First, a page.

The Department of Human Settlements has embarked on a programme called the Community Residential Units programme. This programme is geared towards bringing dignity to hostels across the country, changing them from being accommodation only for males who provide cheap labour.This CRU programme seeks to convert these single hostels into units where an individual will be able to share a living space with their family.
Community Residential Units aim to facilitate the provision of secure rental housing. In its entirety, the comprehensive plan, called Breaking New Ground and approved by Cabinet in 2004, seeks to address poverty, inequality and unemployment;to improve economic growth and the quality of life of the poor; and to create an asset for the poor. In terms of this plan, housing is seen as a catalyst for achieving a set of broader socioeconomic goals, including in the mining towns and upgraded hostels. Most importantly, this plan seeks to achieve the noble objective of establishing sustainable human settlements in South Africa.
Thina sithi siyayixhasa le Voti yoHlahlo-lwabiwo mali. Andazi ke umama uNtobongwana kuba ebengabonakali iintsuku zonke kwikomiti ebefanele ukuhlala kuyo. Ufanele ke ukungayixhasi. UGana ke yena ungxamele ukuya kufika phaya eBhayi.
Ms E N LOUW: Chairperson, on a point of order.
The TEMPORARY CHAIRPERSON (Mr M R Mdakane): Hon Capa, please, take a seat. Hon member, what is your point of order?
Ms E N LOUW: Chairperson, with all due respect, the member could not attend because she was sick ... [Interjections.] ... because the police beat her up here in this Parliament. The chairperson is aware of this; the member got several letters from the doctor. She was beaten up by police, ordered by the Speaker, in this very same Parliament. [Interjections.]
The TEMPORARY CHAIRPERSON (Mr M R Mdakane): Thank you. That is not a point of order. Yes, hon member.
Mr T W MHLONGO: Hon Chair, it is the “hon Gana”, not “Gana”. Hon member, please refrain from calling us by our first names. [Interjections.]
The TEMPORARY CHAIRPERSON (Mr M R Mdakane): Hon member, let us ...
Mr M S MBATHA: Hon Chair, may I address you?
The TEMPORARY CHAIRPERSON (Mr M R Mdakane): In terms of what Rule?
Mnu M S MBATHA: Asime kancane ngoMthetho, Sihlalo, kuyonakala.
The TEMPORARY CHAIRPERSON (Mr M R Mdakane): No, no.
Mnu M S MBATHA: Asime kancane, kuyonakala, Sihlalo. [Ubuwelewele.]
Our members were beaten up here ... [Interjections.] ... and they are still going to doctors for check-ups - and ANC members on the other side are celebrating![Interjections.]
The TEMPORARY CHAIRPERSON (Mr M R Mdakane): Hon member ...
Mhlonishwa, hlala phansi.
Mr N CAPA: Hon Chair, let me conclude by saying we support this Budget Vote. Hon Minister, you should know that you are a government in running and a government in action. There is a government in waiting. They must keep on waiting. I thank you. [Interjections.][Applause.]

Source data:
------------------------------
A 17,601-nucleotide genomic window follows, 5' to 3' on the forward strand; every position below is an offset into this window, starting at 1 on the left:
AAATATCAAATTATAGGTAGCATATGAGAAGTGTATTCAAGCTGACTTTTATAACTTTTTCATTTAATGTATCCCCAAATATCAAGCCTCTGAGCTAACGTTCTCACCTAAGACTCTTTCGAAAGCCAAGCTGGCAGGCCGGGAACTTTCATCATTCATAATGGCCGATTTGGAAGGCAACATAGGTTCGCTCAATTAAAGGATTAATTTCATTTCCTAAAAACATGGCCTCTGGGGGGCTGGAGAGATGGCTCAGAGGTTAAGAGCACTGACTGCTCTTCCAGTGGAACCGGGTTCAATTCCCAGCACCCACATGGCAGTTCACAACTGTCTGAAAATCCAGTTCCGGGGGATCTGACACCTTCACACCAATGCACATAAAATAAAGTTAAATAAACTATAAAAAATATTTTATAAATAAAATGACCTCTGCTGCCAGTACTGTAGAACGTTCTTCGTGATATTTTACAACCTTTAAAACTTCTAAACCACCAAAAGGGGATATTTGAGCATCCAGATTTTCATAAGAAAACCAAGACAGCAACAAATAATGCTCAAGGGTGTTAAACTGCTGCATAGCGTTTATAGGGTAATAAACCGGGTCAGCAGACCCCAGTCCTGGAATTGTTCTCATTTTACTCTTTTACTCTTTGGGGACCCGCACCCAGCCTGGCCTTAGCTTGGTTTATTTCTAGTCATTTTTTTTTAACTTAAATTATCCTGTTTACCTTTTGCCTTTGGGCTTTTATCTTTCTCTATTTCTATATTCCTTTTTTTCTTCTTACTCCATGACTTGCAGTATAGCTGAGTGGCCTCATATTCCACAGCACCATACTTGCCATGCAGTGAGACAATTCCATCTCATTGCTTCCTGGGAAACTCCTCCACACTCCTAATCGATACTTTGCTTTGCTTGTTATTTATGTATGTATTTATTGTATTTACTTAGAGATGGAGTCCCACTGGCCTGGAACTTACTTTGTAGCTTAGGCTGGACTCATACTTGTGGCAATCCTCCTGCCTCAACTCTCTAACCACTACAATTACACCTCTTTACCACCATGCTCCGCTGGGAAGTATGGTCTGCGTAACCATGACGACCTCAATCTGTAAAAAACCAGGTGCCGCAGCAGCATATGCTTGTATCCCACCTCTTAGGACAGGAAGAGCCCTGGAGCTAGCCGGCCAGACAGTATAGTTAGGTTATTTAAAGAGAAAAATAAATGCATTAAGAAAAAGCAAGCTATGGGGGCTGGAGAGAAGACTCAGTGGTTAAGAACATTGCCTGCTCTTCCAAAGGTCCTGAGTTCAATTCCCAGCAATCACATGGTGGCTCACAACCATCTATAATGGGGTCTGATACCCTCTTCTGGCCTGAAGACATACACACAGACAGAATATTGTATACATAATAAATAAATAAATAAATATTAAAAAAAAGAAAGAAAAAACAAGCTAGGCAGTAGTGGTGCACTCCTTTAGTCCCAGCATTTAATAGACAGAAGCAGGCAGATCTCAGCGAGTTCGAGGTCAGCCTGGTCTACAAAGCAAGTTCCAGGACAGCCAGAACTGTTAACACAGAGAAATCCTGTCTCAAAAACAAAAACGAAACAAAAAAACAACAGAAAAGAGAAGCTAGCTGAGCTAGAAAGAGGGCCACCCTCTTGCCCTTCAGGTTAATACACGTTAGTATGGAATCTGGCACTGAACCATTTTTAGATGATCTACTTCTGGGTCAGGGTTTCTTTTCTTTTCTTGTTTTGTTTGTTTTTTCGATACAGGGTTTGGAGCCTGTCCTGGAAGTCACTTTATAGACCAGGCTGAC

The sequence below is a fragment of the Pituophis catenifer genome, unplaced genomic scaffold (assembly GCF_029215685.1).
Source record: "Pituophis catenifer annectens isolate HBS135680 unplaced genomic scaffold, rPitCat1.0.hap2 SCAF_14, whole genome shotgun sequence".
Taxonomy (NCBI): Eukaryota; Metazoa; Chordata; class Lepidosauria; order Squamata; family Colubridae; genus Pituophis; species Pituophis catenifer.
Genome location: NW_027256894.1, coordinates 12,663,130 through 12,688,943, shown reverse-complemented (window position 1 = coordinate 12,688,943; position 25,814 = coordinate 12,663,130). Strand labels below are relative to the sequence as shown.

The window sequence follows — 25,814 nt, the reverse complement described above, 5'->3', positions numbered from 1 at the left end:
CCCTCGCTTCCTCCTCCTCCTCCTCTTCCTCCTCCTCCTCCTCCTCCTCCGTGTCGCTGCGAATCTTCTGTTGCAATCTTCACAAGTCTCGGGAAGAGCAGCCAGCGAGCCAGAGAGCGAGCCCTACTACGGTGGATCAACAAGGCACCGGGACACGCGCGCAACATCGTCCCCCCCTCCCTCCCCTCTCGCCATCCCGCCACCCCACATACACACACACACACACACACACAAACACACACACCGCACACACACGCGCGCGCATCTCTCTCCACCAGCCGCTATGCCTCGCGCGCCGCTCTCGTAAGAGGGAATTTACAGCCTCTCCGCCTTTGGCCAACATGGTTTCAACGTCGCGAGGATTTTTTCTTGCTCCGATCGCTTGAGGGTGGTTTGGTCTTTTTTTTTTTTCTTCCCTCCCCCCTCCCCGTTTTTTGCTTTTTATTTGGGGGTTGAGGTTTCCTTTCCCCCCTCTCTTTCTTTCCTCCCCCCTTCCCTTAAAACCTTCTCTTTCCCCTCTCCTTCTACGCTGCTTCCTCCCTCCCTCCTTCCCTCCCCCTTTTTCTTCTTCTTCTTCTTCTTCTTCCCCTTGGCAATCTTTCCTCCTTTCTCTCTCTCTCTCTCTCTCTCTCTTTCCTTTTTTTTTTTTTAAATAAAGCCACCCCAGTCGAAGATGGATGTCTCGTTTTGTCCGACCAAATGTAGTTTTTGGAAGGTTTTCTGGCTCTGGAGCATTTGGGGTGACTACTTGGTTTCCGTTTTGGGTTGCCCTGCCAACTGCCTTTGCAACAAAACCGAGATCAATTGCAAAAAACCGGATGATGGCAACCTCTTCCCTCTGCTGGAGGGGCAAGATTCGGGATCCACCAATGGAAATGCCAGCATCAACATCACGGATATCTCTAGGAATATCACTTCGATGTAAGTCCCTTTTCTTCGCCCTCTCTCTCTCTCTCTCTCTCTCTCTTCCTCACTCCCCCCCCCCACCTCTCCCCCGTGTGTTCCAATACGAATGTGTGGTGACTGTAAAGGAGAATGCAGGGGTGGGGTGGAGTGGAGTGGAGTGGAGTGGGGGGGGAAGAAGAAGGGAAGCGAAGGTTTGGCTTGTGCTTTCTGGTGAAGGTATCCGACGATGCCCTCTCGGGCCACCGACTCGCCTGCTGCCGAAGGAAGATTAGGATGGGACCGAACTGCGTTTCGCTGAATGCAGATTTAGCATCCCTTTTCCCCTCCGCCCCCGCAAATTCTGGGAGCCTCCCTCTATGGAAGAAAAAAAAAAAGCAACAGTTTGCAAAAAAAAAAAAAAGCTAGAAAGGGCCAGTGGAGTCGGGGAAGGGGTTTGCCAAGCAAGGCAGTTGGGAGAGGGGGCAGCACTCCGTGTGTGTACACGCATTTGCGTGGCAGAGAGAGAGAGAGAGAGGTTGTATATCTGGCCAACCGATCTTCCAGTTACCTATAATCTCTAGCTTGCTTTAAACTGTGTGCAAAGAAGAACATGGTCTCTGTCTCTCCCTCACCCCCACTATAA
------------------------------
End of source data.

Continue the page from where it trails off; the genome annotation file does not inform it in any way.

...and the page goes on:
Mnu S M GANA: Ngicela isikhathi.
The TEMPORARY CHAIRPERSON (Mr M R Mdakane): Hon Gana, leave the Minister alone. Hon Gana, allow the Minister to speak. You have the floor, Minister.
The MINISTER OF HUMAN SETTLEMENTS
Mr N CAPA
The MINISTER OF HUMAN SETTLEMENTS: I want to start with very good news. Yesterday, of 22 local government by-elections in five provinces, the ANC won 19 wards hands down! [Applause.] The loudmouth DA, which says it is a government in waiting, won one.[Laughter.] The EFF won nothing. Please allow me to continue. I want to thank ... [Interjections.]
Nk M S KHAWULA: Sihlalo wami ohloniphekile, bengicela ungikhuzele bona ngoba angizile ukuzodlala la. Le nto engikhulum angayo ngiyayazi. UNgqongqoshe lo, akuyena owabo; owezwe lonke. Umbuzo wami la kuNgqongqoshe, ngake ngambhalela incwadi! [Ubuwelewele.] Angizukusuka-ke la.
USIHLALO WESIKHASHANA (Mnu M R Mdakane): Cha mhlonishwa Khawula, ngizama ukusiza wena. UNgqongqoshe useyayisonga le nkulumo. Mhlawumbe kuzothi uma sekusemakodini uthole ithuba lokubuza imibuzo.
Nk M S KHAWULA: Cha Sihlalo wami, ngenhlonipho enkulu nje ... [Ubuwelewele.] ... ngifuna ukwazi ukuthi emakhaya kungani intuthuko yakhona maqondana nezindlu ingafani neyasemadolobheni, izicabha zingamagogogo, uphahla alukho? [Ubuwelewele.] Ngibuzela la bantu bemijondolo, bayohlala khona kuze kuthini? [Ubuwelewele.] Okwesibili, abantu abahlala koLindela bayohlala koze kube nini? [Ubuwelewele.] Abantu abahlala koKhayelitsha nakoBester, koze kube nini? [Ubuwelewele.]
USIHLALO WESIKHASHANA (Mnu M R Mdakane): Mhlonishwa Khawula, ngizama ukukukhipha odakeni; wena uzifaka odakeni ngamabomu! Ngiyakusiza wena mhlonishwa uKhawula.
The MINISTER OF HUMAN SETTLEMENTS: Chairperson, I would like to thank the Deputy Minister. Deputy Minister, you are the best I could hope for. I would like to thank the very diligent and hardworking chairperson of our portfolio committee and the committee, as well as those members of the committee who had something to say. I am not sure if I heard anything from this side of the House.